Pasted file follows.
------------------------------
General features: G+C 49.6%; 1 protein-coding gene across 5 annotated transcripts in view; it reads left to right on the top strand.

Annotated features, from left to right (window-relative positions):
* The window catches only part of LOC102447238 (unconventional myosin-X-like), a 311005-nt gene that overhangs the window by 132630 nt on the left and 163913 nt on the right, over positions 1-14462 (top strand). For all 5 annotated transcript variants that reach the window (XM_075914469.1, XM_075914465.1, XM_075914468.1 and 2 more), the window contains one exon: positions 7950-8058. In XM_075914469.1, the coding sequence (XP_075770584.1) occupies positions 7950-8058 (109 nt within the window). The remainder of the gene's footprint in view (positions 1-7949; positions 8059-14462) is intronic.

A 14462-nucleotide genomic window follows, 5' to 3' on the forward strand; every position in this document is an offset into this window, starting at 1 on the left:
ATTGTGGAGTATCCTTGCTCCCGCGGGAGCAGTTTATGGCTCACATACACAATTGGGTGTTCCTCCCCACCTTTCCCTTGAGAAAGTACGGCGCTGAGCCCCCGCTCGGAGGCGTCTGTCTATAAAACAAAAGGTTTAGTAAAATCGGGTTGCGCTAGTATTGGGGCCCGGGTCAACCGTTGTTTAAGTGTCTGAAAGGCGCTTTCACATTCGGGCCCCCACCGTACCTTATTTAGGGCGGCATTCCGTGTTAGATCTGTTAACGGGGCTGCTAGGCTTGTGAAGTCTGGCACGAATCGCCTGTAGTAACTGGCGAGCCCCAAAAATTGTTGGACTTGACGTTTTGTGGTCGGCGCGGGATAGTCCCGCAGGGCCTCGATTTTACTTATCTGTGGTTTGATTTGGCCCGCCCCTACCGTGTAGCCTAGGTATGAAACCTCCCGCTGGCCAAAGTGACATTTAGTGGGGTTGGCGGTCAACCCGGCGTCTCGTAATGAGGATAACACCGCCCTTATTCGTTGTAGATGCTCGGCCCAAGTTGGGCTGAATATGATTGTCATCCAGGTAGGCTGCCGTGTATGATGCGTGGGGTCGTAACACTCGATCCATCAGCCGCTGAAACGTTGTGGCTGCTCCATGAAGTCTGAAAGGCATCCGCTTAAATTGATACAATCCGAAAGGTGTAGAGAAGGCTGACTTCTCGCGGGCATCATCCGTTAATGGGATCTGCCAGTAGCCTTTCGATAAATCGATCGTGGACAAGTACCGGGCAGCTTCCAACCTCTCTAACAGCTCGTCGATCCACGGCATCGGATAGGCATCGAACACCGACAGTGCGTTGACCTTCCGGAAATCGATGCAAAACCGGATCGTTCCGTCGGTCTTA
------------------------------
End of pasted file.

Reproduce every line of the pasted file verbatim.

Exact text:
General features: G+C 49.6%; 1 protein-coding gene across 5 annotated transcripts in view; it reads left to right on the top strand.

Annotated features, from left to right (window-relative positions):
* The window catches only part of LOC102447238 (unconventional myosin-X-like), a 311005-nt gene that overhangs the window by 132630 nt on the left and 163913 nt on the right, over positions 1-14462 (top strand). For all 5 annotated transcript variants that reach the window (XM_075914469.1, XM_075914465.1, XM_075914468.1 and 2 more), the window contains one exon: positions 7950-8058. In XM_075914469.1, the coding sequence (XP_075770584.1) occupies positions 7950-8058 (109 nt within the window). The remainder of the gene's footprint in view (positions 1-7949; positions 8059-14462) is intronic.

A 14462-nucleotide genomic window follows, 5' to 3' on the forward strand; every position in this document is an offset into this window, starting at 1 on the left:
ATTGTGGAGTATCCTTGCTCCCGCGGGAGCAGTTTATGGCTCACATACACAATTGGGTGTTCCTCCCCACCTTTCCCTTGAGAAAGTACGGCGCTGAGCCCCCGCTCGGAGGCGTCTGTCTATAAAACAAAAGGTTTAGTAAAATCGGGTTGCGCTAGTATTGGGGCCCGGGTCAACCGTTGTTTAAGTGTCTGAAAGGCGCTTTCACATTCGGGCCCCCACCGTACCTTATTTAGGGCGGCATTCCGTGTTAGATCTGTTAACGGGGCTGCTAGGCTTGTGAAGTCTGGCACGAATCGCCTGTAGTAACTGGCGAGCCCCAAAAATTGTTGGACTTGACGTTTTGTGGTCGGCGCGGGATAGTCCCGCAGGGCCTCGATTTTACTTATCTGTGGTTTGATTTGGCCCGCCCCTACCGTGTAGCCTAGGTATGAAACCTCCCGCTGGCCAAAGTGACATTTAGTGGGGTTGGCGGTCAACCCGGCGTCTCGTAATGAGGATAACACCGCCCTTATTCGTTGTAGATGCTCGGCCCAAGTTGGGCTGAATATGATTGTCATCCAGGTAGGCTGCCGTGTATGATGCGTGGGGTCGTAACACTCGATCCATCAGCCGCTGAAACGTTGTGGCTGCTCCATGAAGTCTGAAAGGCATCCGCTTAAATTGATACAATCCGAAAGGTGTAGAGAAGGCTGACTTCTCGCGGGCATCATCCGTTAATGGGATCTGCCAGTAGCCTTTCGATAAATCGATCGTGGACAAGTACCGGGCAGCTTCCAACCTCTCTAACAGCTCGTCGATCCACGGCATCGGATAGGCATCGAACACCGACAGTGCGTTGACCTTCCGGAAATCGATGCAAAACCGGATCGTTCCGTCGGTCTTA